Monday 23 October 2017

Blinged-out beads have mass appeal at RDS

BRONAGH O'HAGAN

Fashioned from gold and silver and semi-precious gemstones, they are rosary beads for the devout Catholic who has everything.

Ostentatious? Perhaps. But the wonderful craftsmanship and ingenuity sparked interest and orders at the International Eucharistic Congress in the RDS.

"They start at about €195. Most of them here are under €300 but the really high-end range, made with semi-precious stones like lapis and the citrine, are €360 . . . and cheap at the price," according to craftswoman Mary Varilly, whose range of handcrafted rosary beads were on display in the Main Hall of the Dublin venue.

She said that her trip to the exhibition at the Congress has been a success.

"From a purely economic point of view I've covered the cost of the stand, which is the first thing . . . and I have made a lot of contacts and that's a lovely bit of it."

She confessed, however, that "a lot of people get a heart attack when they see the price". She pointed out that it can take around seven hours over two days to create the rosary beads, which she makes from either gold, silver or bronze using high-quality, semi-precious stones.

The Christian use of beads in reciting prayers began in medieval European monasteries and spread as often innumerate worshippers began using them to help keep track of their prayers.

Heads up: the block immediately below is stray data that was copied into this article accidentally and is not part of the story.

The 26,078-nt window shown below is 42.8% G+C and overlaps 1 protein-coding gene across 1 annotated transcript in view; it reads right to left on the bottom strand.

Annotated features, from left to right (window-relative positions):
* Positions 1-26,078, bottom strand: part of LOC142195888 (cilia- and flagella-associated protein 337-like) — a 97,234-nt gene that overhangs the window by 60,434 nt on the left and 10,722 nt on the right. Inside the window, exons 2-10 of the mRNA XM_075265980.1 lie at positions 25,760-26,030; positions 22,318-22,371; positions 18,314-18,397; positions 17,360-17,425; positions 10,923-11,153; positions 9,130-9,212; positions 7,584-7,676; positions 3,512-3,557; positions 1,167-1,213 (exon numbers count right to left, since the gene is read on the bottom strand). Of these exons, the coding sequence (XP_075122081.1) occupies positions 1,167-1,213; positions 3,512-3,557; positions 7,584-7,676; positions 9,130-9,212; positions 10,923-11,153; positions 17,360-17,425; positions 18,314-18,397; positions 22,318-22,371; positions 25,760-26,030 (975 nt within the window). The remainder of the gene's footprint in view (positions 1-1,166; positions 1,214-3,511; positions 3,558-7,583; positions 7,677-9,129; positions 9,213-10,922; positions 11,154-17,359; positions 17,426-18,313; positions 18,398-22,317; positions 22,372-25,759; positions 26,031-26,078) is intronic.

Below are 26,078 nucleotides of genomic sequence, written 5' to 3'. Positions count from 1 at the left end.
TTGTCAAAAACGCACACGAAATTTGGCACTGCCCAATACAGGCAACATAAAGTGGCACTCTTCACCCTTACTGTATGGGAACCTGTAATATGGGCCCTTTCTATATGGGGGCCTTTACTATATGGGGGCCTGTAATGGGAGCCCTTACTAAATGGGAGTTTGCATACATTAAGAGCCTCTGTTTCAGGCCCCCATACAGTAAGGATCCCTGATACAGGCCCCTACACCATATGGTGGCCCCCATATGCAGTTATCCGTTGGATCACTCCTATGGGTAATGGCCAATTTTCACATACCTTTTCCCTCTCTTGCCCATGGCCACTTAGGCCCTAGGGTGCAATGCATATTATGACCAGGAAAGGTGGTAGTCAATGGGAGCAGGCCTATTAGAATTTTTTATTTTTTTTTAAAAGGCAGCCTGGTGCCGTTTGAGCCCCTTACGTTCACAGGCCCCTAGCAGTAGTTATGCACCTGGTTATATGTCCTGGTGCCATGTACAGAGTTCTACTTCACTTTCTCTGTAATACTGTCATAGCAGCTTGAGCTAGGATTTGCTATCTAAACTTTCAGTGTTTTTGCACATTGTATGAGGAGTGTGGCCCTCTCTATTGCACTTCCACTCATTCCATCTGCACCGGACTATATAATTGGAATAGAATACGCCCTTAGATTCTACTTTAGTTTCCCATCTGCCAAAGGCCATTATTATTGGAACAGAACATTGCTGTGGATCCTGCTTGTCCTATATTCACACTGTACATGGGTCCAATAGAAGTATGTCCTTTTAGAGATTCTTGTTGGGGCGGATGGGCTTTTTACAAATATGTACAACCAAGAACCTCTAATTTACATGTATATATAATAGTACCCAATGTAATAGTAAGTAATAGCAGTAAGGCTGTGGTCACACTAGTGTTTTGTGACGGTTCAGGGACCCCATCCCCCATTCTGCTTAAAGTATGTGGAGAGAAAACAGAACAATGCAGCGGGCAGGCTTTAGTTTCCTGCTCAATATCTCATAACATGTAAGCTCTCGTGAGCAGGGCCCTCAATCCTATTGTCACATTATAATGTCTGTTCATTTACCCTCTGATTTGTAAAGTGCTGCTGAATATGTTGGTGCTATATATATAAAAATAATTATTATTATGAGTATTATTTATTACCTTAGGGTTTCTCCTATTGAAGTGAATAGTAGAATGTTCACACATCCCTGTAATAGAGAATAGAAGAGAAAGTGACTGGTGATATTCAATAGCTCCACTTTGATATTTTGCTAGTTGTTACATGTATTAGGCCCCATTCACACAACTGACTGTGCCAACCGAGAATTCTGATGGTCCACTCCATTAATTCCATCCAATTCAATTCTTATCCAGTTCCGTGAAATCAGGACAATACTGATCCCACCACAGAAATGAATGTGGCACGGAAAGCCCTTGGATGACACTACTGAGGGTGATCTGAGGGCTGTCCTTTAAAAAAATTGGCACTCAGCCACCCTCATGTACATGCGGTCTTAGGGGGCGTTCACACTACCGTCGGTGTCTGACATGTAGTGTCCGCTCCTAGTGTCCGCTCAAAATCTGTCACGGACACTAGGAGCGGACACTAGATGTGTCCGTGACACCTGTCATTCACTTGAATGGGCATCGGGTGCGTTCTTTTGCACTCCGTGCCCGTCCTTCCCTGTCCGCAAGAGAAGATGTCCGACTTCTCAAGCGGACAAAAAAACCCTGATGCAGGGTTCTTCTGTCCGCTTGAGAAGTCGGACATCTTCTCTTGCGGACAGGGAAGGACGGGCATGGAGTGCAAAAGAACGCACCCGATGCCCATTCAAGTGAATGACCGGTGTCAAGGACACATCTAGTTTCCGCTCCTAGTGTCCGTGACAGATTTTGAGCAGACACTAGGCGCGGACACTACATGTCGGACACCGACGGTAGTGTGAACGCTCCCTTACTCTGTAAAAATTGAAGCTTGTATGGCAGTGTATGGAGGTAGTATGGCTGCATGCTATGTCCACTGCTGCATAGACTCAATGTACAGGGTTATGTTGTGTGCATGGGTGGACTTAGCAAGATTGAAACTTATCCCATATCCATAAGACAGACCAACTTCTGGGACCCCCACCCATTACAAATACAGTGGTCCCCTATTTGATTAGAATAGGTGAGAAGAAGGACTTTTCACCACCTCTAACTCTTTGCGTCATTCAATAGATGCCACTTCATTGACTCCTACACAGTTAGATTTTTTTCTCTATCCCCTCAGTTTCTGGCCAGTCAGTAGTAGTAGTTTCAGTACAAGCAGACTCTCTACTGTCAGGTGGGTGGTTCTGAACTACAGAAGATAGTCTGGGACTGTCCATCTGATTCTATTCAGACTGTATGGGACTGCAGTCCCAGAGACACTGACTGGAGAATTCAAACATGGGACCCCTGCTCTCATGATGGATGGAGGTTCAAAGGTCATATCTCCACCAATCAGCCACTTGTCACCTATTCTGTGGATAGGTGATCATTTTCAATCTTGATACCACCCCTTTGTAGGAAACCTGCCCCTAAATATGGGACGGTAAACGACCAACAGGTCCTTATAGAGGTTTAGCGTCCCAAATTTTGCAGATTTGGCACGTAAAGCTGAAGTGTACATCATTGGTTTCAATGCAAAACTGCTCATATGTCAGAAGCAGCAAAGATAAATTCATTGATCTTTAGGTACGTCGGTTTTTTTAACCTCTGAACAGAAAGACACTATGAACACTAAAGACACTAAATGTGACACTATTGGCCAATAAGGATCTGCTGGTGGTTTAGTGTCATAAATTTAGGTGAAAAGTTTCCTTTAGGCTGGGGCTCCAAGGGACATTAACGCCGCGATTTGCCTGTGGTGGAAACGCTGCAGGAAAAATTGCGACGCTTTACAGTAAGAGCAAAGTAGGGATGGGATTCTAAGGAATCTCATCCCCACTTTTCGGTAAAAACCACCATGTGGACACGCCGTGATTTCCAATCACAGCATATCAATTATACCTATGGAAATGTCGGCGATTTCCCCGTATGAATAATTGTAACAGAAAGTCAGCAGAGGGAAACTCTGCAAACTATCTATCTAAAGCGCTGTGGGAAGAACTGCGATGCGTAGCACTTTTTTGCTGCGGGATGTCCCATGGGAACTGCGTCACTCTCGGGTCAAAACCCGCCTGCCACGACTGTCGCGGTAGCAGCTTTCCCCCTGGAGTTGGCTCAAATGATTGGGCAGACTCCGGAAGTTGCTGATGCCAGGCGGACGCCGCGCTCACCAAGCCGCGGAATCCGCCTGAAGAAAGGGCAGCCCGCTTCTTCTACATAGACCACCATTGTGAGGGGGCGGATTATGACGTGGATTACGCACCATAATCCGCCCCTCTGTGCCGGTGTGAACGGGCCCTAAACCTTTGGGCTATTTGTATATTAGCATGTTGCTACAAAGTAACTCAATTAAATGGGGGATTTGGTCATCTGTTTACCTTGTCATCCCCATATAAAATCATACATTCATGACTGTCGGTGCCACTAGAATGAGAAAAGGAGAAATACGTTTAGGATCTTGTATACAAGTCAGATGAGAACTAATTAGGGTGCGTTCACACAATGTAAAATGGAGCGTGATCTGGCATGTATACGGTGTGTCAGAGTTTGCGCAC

Ms Varilly began her business of making rosary beads after being approached by a man in a cafe who wanted a set to wear as a necklace.

One of the more colourful exhibition stands on display last week was headed by Jackie Kennedy and her colleagues from Elevation Vestments, a 15-employee company based in Belfast that creates bespoke vestments for priests.

This was the company's first exhibition and Jackie says that they were attracted to the event by the many international and Irish priests that were going to be in attendance.

She says most of their business comes from within the island of Ireland but that they are hoping to start exporting very soon.

She said business throughout the week had been "promising" and added: "A lot of people are very glad to see vestments that are made in Ireland and so we are getting a great reaction from people."

What a priest could expect to pay for a 'one-off' vestment design depends on the intricacy of the desired embroidery.

"They are bespoke so basically we are hoping that priests will send their preferences to us and, depending on what they pick, would depend on the price but they would go from anything from £300 (€370) up to £1200 (€1480)."

Sunday Independent

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